20-40 Visionaries — Young Turks Set the Pace
“I’m the fourth generation to run Lawton Printing,” she notes. “We’ve got almost 100 families depending on the success of this business, and I’ve got a huge responsibility to our employees and their families to make this succeed. I can’t do it on my own, but I can be a driving force to make sure we’re doing everything we can to make this a successful business.”
Taking the reins of the general commercial printer wasn’t always in the cards for Lawton-Forsyth. Upon graduating high school in Spokane, she set out for the University of Denver as a business major, considering a future in hotel/restaurant management.
Two years later, Lawton-Forsyth felt she wanted to give the commercial printing industry a try, so she transferred to Cal Poly in San Luis Obispo, CA, where she attained a degree in graphic communications with a concentration in print management.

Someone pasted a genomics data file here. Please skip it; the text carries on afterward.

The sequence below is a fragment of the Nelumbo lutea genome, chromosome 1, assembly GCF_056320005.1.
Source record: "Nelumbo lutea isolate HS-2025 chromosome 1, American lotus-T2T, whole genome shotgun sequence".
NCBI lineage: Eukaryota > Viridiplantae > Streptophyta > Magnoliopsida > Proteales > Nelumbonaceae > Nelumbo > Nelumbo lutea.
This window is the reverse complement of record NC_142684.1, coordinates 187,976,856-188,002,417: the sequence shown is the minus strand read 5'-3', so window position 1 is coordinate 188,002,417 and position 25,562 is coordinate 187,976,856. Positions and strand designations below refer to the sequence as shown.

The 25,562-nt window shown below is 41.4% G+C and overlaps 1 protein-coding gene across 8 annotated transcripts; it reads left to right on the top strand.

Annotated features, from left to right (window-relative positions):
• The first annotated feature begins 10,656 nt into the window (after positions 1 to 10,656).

Lawton-Forsyth worked in the company’s File-EZ business full-time after graduating, tending to customer service for the producer of report covers, portfolios and the like for office supply and back to school markets. She switched over to Lawton as a scheduler in the commercial printing division, which does chamber of commerce directories, then eventually oversaw the publications division. She became company president in 2000.
“Growing up in the business enabled me to know a fair amount about it coming in,” says Lawton-Forsyth, who worked at the company while in high school and college. “I worked in the bindery, all different areas, so I knew how things worked. Cal Poly was a very hands-on school; they had us run presses, work in the bindery and do conventional stripping, back when it was still done. So when you’re talking to production people, you have a good concept of how things are physically done.